Other nations will be
affected as well. For example, the Chinese government may welcome the advent of
exponential general-purpose molecular manufacturing for several reasons,
including its potential to radically reduce poverty and reduce catastrophic
environmental problems. But at the same time, China relies on foreign direct
investment (FDI) of over $40 billion annually for much of its current economic
strength. When those dollars to purchase Chinese manufactured goods stop flowing
in, the required adjustments may not be easy and could result in violent
We’ve reviewed the earthshaking impacts that molecular manufacturing is likely to have on business, investment, jobs, and, by extension, social stability. Geopolitical implications also must be considered. This technology may enable individual nations to achieve complete economic independence. Coupling that with the potential for rapid augmentation of offensive military power leads to the unsettling possibility of devastating warfare.
In today’s world, even though each nation is politically independent, they all rely to some degree on other nations for trade or security, or both. No nation—at least no nation of even minimal significance—exists free from this interdependence. But molecular manufacturing has the potential to change all that, and not for the better.
When individual countries are able to provide all their own goods and services, and no longer have need for import or export trade, they will have less incentive to maintain good relations with others. When economic security is no longer an issue, the only remaining security concern will be military.
Now we have all the makings of a terrible new arms race. Every country possessing unrestricted molecular manufacturing capability will have the ability to design, test, and stockpile massive amounts of small, cheap, frighteningly powerful weapons. Assuming that nanotechnology development is allowed to proliferate, we can expect that many countries will achieve economic independence and unprecedented military prowess.
Will we then see a stable equilibrium, a tenuous balance of power similar to the “mutually assured destruction” of the Cold War? Not likely. Nuclear weapons require massive research effort and industrial development, which can be tracked far more easily than nanotech weapons development. Molecular manufacturing will enable nanotech weapons to be developed much more rapidly due to faster, cheaper prototyping. It will be nearly impossible to know with any certainty how much war-making capability your enemy, or your neighbor, possesses.
Less response time to an attack, and better-targeted destruction of the enemy's resources during an attack, will make these new arms races highly unstable. Unless nanotechnology is tightly controlled, the number of nanotech-possessing nations in the world could be much higher than the number of nuclear nations, increasing the chance of a regional conflict blowing up. Greater uncertainty of the capabilities of the adversary could promote caution—but could also increase the temptation for preemptive strikes to prevent proliferation.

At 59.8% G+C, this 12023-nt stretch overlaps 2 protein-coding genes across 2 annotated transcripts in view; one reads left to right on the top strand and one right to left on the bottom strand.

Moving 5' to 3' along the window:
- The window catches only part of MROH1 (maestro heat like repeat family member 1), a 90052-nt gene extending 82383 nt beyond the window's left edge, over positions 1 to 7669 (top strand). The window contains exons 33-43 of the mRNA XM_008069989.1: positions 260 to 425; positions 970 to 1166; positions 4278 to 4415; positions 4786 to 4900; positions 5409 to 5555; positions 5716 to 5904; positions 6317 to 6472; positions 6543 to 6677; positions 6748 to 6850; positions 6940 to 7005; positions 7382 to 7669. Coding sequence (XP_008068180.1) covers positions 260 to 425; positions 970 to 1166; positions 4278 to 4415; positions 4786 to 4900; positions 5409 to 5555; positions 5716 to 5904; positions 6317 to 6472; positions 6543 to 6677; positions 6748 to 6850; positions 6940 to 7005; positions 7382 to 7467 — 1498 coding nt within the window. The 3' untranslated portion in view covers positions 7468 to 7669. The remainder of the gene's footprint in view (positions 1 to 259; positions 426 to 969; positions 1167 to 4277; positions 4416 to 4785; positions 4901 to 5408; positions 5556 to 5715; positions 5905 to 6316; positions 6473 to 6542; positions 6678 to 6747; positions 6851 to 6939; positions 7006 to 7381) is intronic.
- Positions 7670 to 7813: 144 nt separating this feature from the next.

Worse still, this opens
the door for the development of rival groups within countries. We might see
repeated military coups, devastating civil wars, and dissolution of nations into
large numbers of hostile, unpredictable, immensely powerful tribes. Another
concern is that radical transnational groups bound by religious, cultural, or
ideological extremism might make use of molecular manufacturing toward terrorist
Approached with pessimism, nanotechnology appears far too dangerous to be allowed to progress to anywhere near its full potential. It’s tempting to just say no, to urge that we shut Pandora’s Box and halt further development.
The possibility of technological relinquishment was made famous by computer scientist Bill Joy in his article, “Why the Future Doesn’t Need Us” (Joy, 2000). Joy saw great danger to the continued existence of the human race from nanotechnology (as well as from robotics and genetics). He advocated an enforced global relinquishment of so-called “dangerous technologies,” which essentially would require an end to further development of almost all new technology.
Although Joy’s call met with some support from environmental activists and a few others, the overwhelming consensus reaction was highly skeptical of both the feasibility and the advisability of such a shutdown. For one thing, it will almost certainly be impossible to prevent the development of molecular manufacturing technology somewhere in the world. China, Europe, and Japan all have thriving nanotechnology programs, and the rapid advance of enabling technologies such as biotechnology, MEMS, and scanning-probe microscopy ensures that nanotechnology research and development efforts will be much easier in the near future than they are today.
Perhaps the strongest
argument against relinquishment is the loss or delay of immense benefits. The
great promise of molecular manufacturing is the potential to reduce stress on
the environment, to alleviate most shortages, to raise living standards
worldwide, to eradicate nearly all poverty, starvation, and homelessness.
Molecular manufacturing can greatly aid in providing clean drinking water,
effective sanitation, and protection from many infectious diseases. Clean,
cheap, and efficient manufacturing; medical breakthroughs; immensely powerful
computers; easier access to space—all these benefits are simply too good to pass